Before we head into Bree's inspiration post - here's where you'll be posting your pooch hiding entries - Mother Been Flickr Group.  This portion of the competition is a lot more open to interpretation - if it disguises, cinches in, or minimizes a postpartum jiggle belly - we want to see it!  If you have any trouble getting your project uploaded, please feel free to send your photo and description to me at deshazer(dot)jennifer(at)gmail(dot)com.

Bree of The Extra Ordinary Bree:

So when Jenn asked me to share a tutorial with you guys I was so excited... and then I realized that she was looking for a postpartum related tutorial and I sort of panicked!  Hold on.  Let me explain.  

Since 2004, when I got my first positive pregnancy test, I have been pregnant more often than not.  Seriously.  I did the math.  Out of the last 89 months, I was pregnant (for some duration) through 49 of them. That's 55%. 

I know, I know... holy macaroni.

So why the panic?  I should be a pro right?

Well if you've been there before, in that crazy, yucky postpartum phase, then you know that, somehow, someway, you forget everything about it!  Maybe it's the lack of sleep or the overdose of hormones.  Maybe we just mentally block it out as some sort of coping mechanism.  Maybe it's the smell of a new baby or the sight of tiny baby toes that brings about Mommynesia (a common condition in which a woman magically forgets what being pregnant for 9 months and not fitting into her favorite jeans for at least 6 feels like).

But, because I think Jenn is so totally cool, I revisited that deep dark place.  

What do I remember most?  Two words...

Muffin. Top.

Okay don't scream.   It's not that bad... well, maybe it is... but it can be remedied. I'm going to show you a couple of super simple tricks that will help you look great when you're ready to get out of your sweat pants and maternity wear.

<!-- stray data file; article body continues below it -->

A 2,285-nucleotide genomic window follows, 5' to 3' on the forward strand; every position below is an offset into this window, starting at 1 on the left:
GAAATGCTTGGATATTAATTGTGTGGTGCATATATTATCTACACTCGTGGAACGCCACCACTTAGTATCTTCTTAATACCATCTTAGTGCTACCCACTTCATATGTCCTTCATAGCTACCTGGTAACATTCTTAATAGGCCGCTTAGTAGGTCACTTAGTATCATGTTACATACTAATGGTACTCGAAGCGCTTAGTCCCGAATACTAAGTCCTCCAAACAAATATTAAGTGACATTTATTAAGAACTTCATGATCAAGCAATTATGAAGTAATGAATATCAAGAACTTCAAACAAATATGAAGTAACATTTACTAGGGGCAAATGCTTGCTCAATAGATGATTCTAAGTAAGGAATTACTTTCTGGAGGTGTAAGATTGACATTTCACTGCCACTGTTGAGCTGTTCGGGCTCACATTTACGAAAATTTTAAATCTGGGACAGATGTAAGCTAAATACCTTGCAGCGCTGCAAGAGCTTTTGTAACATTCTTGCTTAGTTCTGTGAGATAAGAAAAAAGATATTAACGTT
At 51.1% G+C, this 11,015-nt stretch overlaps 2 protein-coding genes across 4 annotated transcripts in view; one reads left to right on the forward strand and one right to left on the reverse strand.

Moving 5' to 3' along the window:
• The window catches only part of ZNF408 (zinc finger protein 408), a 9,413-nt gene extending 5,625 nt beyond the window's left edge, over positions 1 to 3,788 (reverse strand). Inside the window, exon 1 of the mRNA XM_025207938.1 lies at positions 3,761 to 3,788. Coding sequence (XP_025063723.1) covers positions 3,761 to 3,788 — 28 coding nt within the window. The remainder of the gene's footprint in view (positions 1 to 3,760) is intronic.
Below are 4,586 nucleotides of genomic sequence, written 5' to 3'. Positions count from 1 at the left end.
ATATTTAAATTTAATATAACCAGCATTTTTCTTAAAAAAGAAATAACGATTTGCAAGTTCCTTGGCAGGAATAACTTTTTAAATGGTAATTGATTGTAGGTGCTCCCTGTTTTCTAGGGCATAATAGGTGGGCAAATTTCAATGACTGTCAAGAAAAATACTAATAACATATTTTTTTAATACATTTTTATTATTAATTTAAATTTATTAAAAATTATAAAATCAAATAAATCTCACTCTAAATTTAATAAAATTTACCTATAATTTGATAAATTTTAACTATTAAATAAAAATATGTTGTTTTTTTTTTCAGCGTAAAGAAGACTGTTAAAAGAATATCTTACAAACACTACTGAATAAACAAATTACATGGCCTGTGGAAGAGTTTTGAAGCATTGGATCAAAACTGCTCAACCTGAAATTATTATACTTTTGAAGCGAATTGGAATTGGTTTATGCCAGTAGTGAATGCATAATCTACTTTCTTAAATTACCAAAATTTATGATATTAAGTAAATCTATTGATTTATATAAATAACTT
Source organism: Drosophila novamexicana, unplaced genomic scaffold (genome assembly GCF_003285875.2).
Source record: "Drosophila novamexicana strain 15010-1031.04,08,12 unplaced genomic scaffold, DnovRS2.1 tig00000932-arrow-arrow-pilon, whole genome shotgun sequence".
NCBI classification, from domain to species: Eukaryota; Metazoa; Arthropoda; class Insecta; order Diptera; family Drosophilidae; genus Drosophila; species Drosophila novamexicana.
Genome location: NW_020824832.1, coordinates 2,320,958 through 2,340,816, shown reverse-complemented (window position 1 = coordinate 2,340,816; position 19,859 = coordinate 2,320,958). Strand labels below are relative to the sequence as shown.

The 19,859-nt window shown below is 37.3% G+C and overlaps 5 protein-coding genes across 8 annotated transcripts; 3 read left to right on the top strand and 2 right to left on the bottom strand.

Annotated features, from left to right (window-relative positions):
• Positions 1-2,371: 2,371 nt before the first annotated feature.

The first one is really easy.

Find a maternity shirt & cut about 2-3 inches off the bottom.

Cut and sew this band so that it fits the widest part of your hips snugly.

Fold the band in half and reattach to your shirt. The band wont be as wide as your shirt so you'll have to either stretch the band while you sew or gather the shirt with a basting stitch before you sew.

Now instead of having a giant, billowing maternity top that will have people asking "you're already pregnant again!" You've got a fun bubble top that hides the squishyness.

Oh and if your shirt isn't long enough to cut 2-3" off, try shirring, elastic or a drawstring!


Next, I'm going to show you how to adapt a regular pattern and make it work for your postpartum body by ruching the tummy!
Grab a favorite tank top or shirt (don't worry... you won't be cutting into this) and some jersey knit.

Lay your shirt on top of the jersey knit and trace and cut the back.  Don't forget to leave seam allowances!

Now you're going to do the same for the front of your shirt but this time you are going to extend the length of your shirt a lot.  I added almost double the length and could have used a lot more!

Now line up the front and back of your shirts at the shoulder and sew it up. 

Next you're going to pin the two pieces together from the arm pit to a bit under your bust.

Now pin together the bottom the same way.

What you should be left with is a giant extra piece of fabric right at the tummy!

Now just start gathering the front of the shirt and pinning it to the back. I tried to alternate between big folds and pleats and little bunches and ruffles to give it a lot of depth.

Repeat on the other side.
Now sew the side seams.

And the beauty of jersey knit is that you don't have to finish the edges if you don't want to... sooooooo... You're done!

Good luck everyone!  Can't wait to see what you guys come up with!

Sunday, May 22, 2011

Ain't No Mom Jeans: Mother Been Inspiration